• This week we went outside and practiced some football drills. We learned how “go” when the ball is snapped and how to properly run routes.


Memory Work:

  • Proverbs 17:17 and 27:17


6th Grade (Mrs. Garrett)

New Testament Survey
  • Assessment on the New Testament and memory work, 1 John 1-2:14
  • The class provided a wide variety of reports based on biographies of missionaries from India to Africa to England to China.
  • Plotting functions, negative exponents, scientific notation for small numbers were covered this week.
  • The students reviewed and took an assessment this week. They also demonstrated that they could plot random points on a graph and create a dinosaur!
  • General Custer was discussed this week. His character, his negotiations with the Native Americans and the ensuing conflict proved a sobering topic.
  • The students reviewed the terms of experimentation. They tested dependent, independent and control variables by creating an experiment using 4 different types of balls. After bouncing each ball, and measuring the heights, the students provided excellent data, graphs and results for the experiment.
  • Upcoming: Test: 3/12/19
  • The class provided descriptive and inspiring book reports this week. Each report reminded the students of the eternal value of prayer, stepping out in faith for God, and trusting Jesus’ work on the cross to bring salvation to the world.
  • Students continued to study prepositions and how to use them in translation before taking their chapter 11 test.
  • This week we began class with prayer, then we enjoyed watching the first half of, “The Barber of Seville,” a famous opera written by our quarterly composer, Rossini.
  • The students continued to mimic Monet’s masterpiece this week by using short, color-filled brush strokes to create the feeling of movement, light and reflection. The canvas depicts the cathedrale, San Giorgio at Dusk, reflected on the waters of Venice, Italy.
  • Post Hoc Ergo Propter Hoc was discussed this week.  It translates from the Latin to “after this, therefore because of this.” This arguments assumes causation by something else that occurred before.
  • This week we went outside and practiced some football drills. We learned how “go” when the ball is snapped and how to properly run routes.
Memory Work:
  • In Flander’s Fields, I John 1-2:15, What a Friend We Have in Jesus.




Mrs. Byrd

  • In our study of optics we are learning how to do ray tracing diagrams for convex and concave mirrors to see what types of images they produce.  Next we will look at lenses and see how various types of lenses are useful in eyeglasses, telescopes, and microscopes…and perhaps to light a fire if you are camping without matches
  • We concluded our study of sequences, series, and probability with a test on Friday.  Next week we will put some of use some of these skills into practice with our March Madness Bracket Project.  We will calculate the probability of choosing a perfect bracket and also look at some historical data and calculate how likely it is for a team to win a certain round.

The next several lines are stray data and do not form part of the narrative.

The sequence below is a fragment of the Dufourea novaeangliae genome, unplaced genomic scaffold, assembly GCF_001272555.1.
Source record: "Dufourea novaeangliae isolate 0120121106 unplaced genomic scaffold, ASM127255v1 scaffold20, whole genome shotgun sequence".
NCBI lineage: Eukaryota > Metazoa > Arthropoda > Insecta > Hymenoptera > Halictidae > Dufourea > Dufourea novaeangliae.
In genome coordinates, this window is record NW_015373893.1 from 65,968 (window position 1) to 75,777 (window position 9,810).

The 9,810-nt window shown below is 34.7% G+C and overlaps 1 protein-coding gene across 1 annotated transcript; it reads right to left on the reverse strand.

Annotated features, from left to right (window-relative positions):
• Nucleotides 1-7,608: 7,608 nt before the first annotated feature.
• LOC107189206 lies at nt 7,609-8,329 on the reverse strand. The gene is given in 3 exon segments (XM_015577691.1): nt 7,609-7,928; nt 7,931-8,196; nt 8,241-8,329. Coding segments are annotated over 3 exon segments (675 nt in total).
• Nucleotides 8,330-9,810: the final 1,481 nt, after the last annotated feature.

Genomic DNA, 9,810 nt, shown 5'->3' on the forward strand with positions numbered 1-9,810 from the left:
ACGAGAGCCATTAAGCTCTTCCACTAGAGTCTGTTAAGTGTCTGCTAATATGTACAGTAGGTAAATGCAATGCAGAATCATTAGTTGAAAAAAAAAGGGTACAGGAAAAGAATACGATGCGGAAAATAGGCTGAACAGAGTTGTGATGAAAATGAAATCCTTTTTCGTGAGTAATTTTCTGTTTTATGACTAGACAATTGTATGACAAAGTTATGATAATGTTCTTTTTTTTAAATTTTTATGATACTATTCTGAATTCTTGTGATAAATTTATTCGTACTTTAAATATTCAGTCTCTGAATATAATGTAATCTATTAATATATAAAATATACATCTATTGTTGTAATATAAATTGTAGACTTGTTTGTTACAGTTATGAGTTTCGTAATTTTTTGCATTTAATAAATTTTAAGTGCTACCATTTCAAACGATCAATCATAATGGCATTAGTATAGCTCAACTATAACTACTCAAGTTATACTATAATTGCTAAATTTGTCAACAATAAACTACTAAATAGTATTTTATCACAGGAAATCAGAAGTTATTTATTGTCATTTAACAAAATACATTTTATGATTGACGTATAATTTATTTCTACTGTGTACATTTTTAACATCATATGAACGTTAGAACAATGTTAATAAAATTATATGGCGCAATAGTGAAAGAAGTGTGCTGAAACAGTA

• Currently we are learning about various angle and segment relationships with circles.  We will finish this unit with a brief test next Wednesday.

Dr. Byrd

10th Bible Survey
  • We are very close to finishing our survey of the Old Testament. This week we covered Micah – Habakkuk. We have seen many promises of the coming Messiah, our Lord Jesus Christ. We have also learned about God’s sovereignty; not to mention seeking God’s will and waiting for God’s answer. The students are close to finishing their book analysis reports as we finish the third quarter.

Mrs. Dovan

8th Omnibus
  • We finished A Midsummer Night’s Dream this week, which the students thoroughly enjoyed.  As the week closes and the end of the quarter approaches, we are nearing the close of The Two Towers, comparing the narrative accounts of Tolkien’s several points of view.  This week, students discussed the characterization of Frodo and the distinct roles that he and Sam play.  Though their callings on the journey are quite different, they are both pursuing loyalty in their respective roles.


  • We will have a quarter 3  essay exam next Wednesday.


11th Elective – Intro to Drama
  • We finished Pygmalion this week and have begun the film-musical adaptation (My Fair Lady).  Students have been noticing already how their perceptions of characters change once the words on the page take on a personality on the “stage”.  Students were on the stage themselves this week, performing memorized monologues from Pygmalion and A Doll’s House.


Mrs. Fairchild

Advanced Art:
  • Our students took their quarter exam on Claude Monet.  We are also selecting which paintings of N. C. Wyeth’s we will copy.  We will begin oil painting soon.
  • 11th grade finished monotype printing and is beginning reduction printing.


Mrs. Frueh

7th Grade Science

  • We wrapped up our student presentations this week as part of our Quarter Three astronomy projects. We’ll begin our final unit on Planet Earth next week.